Every Puppeteer quite soon in his career has to cope with nodes classification.
The inevitable, necessary and useful task of defining which classes to include in which nodes.
In Puppet we can do this with various alternatives, which can often coexist.
Some of them are based on data or code we have in our control-repo:
- Using the node statement in our
manifestsdirectory files. For each node, eventually matched by RegExps, we can include classes grouped as needed.
Including, conditionally, classes in the main
manifestsdirectory based on top scope variables which may come from facts, variables from an ENC, be defined in the same main manifests.
- Defining in Hiera the classes to include for each node, according the local hierarchy. If using local files, data may be in the
datadirectories of our control repo.
Others rely on external data sources:
Using an External Node Classifier (ENC) such as the console of Puppet Enterprise or The Foreman, or any other which, queried with the node certname, returns a yaml as described in a previous tip.
Using LDAP, querying an external LDAP server for the classes to include in a node (Puppet schema is provided)
Using Hiera to classify nodes with an external datastore backend.
We define self contained a control repo which has all the code and the data needed and necessary to manage our infrastructure: Hiera data, Puppet code in manifests and local modules, list of external modules in Puppetfile and eventually provisioning scripts for different environments such as Vagrant, AWS, Docker.
My current own personal preference on how to classify nodes is, more or less, in PSICK, example42’s opinionated, customizable, control repo which by default includes in
profile::base class, which are just class containers for other classes to manage, respectively, the resources we want to apply before all the others (package repos, network configs…) and the ones which we want to apply to all our nodes (the common baselines of configurations).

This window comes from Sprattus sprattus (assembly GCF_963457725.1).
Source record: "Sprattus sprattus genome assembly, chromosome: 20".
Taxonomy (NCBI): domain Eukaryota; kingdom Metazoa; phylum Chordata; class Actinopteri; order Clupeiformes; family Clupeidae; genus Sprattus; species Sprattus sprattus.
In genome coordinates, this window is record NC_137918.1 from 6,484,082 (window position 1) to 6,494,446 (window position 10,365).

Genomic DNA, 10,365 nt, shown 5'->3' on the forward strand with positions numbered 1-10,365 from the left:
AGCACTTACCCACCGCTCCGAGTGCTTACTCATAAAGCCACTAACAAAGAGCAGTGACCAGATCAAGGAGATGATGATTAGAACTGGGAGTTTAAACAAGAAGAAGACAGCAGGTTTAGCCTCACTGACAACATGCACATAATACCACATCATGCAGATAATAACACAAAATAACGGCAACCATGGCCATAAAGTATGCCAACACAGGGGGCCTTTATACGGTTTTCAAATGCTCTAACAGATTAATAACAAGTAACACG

On PSICK is possible to customize, via Hiera, the actual classes to include for each component managed in prerequisites and baselines.
Hiera is used also to define the classes (profiles) to add for each node according to how different they are.
This approach is equivalent to the roles and profiles pattern but instead of defining and declaring role classes, the list of profiles to include is retrieved via Hiera, using the modern equivante to the good old
lookup('profiles', Array[String], 'unique',  ).contain
Probably it’s easier to give a look at the
site.pp to get an idea.
This approach makes it easy to test similar environments during development, testing and CI. It’s also entirely data driven: we can configure the whole infrastructure in Hiera Yaml files, both the classes to include in each node and how they are parametrized.
Worth underlining is that all this still relies on some kind of external data source: the facts or the variables derived from the node name. I currently tend to use trusted facts to set such variables during systems provisioning.
Also, it’s important to understand that such an approach may, and in some cases has, to adapt to local needs and software, such as installations based on Puppet Enterprise or The Foreman where we can use a web interface to classify nodes.
What information has to stay on Hiera, and what on the ENC, depends on single cases, as long as it’s clear, and logic, what is responsible for what, the two worlds can exist.
In PE based setups, for example I still prefer to define classification as Hiera Yaml data, and use PE Node manager just to manage the Puppet infrastructure itself (as done by itself), and eventually to create custom local groups, where may be defined top scope variables used in the control repo code and data.
As usual, your mileage may vary.